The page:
I am not happy with my position. Need I say it?
Exiled from Marseilles diocese, having been deprived of his French citizenship, constantly maligned in the anti-religious newspapers and political circles, and now far away from the people he loved who were being threatened by the cholera epidemic, to say that he was not happy with his position is rather an understatement!
The few lines that follow in this letter are a powerful insight into the person of Eugene. At this moment of difficulty he confides in Henri Tempier, from whom he is geographically separated. “Separated from you, I am missing something that is essential to my existence. I am only half-alive.”
Let us recall that Henri Tempier had been the first companion of Eugene at the foundation of the Missionaries in 1816. He was the one who had immediately understood God’s plan in the charism given to Eugene, and together they worked at bringing the Oblates to the same understanding. On Holy Thursday 1816 they had made a vow of obedience to God and to one another to discern and do the will of God. They were each other’s spiritual directors and confessors. They were indeed “two souls united” in God, in the Oblate vocation and mission, and in the administration of the Diocese of Marseilles.
Personality-wise, they were very different. Eugene was the impulsive charismatic visionary with a heart as large as the world. Henri was quiet, reserved, practical, and always deferential to Eugene’s position as Superior General. These two opposites needed each other, and Eugene could never have achieved what he did without the constant support and advice of Henri.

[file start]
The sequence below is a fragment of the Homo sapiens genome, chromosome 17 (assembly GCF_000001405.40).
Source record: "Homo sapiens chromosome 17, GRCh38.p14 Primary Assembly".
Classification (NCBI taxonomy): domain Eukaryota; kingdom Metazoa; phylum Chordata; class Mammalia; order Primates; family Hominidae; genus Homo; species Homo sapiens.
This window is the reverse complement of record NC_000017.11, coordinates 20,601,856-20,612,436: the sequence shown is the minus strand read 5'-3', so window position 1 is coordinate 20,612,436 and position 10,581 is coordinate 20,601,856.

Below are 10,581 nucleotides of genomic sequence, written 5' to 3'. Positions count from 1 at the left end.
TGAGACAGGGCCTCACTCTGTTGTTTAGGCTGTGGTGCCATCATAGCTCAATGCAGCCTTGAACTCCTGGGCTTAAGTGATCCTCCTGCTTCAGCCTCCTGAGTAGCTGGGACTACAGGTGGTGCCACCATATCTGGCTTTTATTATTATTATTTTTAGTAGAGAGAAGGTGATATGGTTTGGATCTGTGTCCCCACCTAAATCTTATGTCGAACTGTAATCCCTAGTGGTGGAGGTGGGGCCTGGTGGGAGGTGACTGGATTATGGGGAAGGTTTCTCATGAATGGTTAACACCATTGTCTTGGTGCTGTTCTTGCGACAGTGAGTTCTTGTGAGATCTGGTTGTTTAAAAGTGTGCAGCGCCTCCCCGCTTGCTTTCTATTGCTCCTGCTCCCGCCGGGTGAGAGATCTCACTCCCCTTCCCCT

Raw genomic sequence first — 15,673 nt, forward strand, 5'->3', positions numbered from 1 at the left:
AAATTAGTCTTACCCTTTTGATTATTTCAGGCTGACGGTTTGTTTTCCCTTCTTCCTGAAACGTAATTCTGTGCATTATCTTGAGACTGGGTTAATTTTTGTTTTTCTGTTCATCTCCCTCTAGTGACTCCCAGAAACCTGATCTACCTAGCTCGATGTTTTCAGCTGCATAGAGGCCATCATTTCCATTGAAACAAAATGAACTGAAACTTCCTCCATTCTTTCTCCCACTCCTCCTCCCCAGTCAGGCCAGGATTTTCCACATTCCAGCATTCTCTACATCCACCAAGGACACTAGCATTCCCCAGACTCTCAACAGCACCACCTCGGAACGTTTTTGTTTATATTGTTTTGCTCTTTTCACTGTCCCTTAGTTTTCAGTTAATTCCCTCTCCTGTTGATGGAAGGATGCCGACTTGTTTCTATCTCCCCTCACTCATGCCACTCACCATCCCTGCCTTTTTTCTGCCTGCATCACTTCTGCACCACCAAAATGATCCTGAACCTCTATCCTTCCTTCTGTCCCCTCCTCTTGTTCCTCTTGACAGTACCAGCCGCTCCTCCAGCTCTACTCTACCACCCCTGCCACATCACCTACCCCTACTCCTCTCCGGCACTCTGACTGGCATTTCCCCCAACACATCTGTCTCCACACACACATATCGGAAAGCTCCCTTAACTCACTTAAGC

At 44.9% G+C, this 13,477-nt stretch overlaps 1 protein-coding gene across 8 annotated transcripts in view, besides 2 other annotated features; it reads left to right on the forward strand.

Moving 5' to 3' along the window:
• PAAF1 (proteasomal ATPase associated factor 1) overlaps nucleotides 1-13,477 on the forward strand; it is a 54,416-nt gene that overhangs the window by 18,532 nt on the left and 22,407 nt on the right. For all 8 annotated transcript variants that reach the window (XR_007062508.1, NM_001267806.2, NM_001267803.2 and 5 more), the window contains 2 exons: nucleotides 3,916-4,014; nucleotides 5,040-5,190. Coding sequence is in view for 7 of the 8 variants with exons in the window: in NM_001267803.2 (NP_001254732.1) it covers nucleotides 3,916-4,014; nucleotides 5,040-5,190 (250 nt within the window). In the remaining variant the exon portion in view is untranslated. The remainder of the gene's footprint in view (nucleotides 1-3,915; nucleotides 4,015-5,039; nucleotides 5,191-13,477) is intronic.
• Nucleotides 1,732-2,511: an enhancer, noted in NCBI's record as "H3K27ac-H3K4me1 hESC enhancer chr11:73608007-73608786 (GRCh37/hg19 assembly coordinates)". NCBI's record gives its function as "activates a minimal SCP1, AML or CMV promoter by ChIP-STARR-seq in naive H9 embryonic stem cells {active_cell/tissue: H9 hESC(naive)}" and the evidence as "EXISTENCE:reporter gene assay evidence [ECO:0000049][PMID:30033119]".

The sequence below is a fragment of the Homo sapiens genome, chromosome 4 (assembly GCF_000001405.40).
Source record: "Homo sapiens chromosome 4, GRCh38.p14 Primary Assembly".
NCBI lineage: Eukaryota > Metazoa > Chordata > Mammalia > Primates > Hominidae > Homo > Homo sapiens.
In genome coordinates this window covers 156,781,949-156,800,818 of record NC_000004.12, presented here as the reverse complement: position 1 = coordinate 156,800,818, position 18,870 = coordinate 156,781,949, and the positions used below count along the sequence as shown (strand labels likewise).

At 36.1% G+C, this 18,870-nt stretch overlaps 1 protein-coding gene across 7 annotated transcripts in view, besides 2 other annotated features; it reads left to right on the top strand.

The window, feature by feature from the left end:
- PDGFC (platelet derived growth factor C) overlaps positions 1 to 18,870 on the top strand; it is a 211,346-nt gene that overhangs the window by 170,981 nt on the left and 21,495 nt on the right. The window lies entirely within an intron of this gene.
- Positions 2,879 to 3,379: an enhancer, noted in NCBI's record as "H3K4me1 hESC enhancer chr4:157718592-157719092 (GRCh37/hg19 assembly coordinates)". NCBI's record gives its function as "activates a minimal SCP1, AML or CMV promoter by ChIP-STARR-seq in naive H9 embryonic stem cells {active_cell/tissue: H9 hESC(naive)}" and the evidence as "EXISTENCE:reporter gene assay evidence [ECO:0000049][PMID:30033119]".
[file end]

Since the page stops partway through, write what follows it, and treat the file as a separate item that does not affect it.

Although you are often quite moody, and one can’t ever share with you the pleasure of throwing reserve to the winds, of those uninhibited exchanges that are true joy for two souls as united as we are, and although without it being really your fault, I know, but due to your personality, you are always deferring to me, even so I am unable to live without you.
When I’m – I won’t say separated from you, this often happens we are under the same roof – far from you, I am missing something that is essential to my existence. I am only half-alive and very sad.
Letter to Henri Tempier, 1 August 1835, EO VIII n 530
This rare insight into Eugene’s heart makes us understand why he was always inspired by the relationship between Jesus and his friend Lazarus, and held Jesus and his beloved disciples as the model for Oblate life.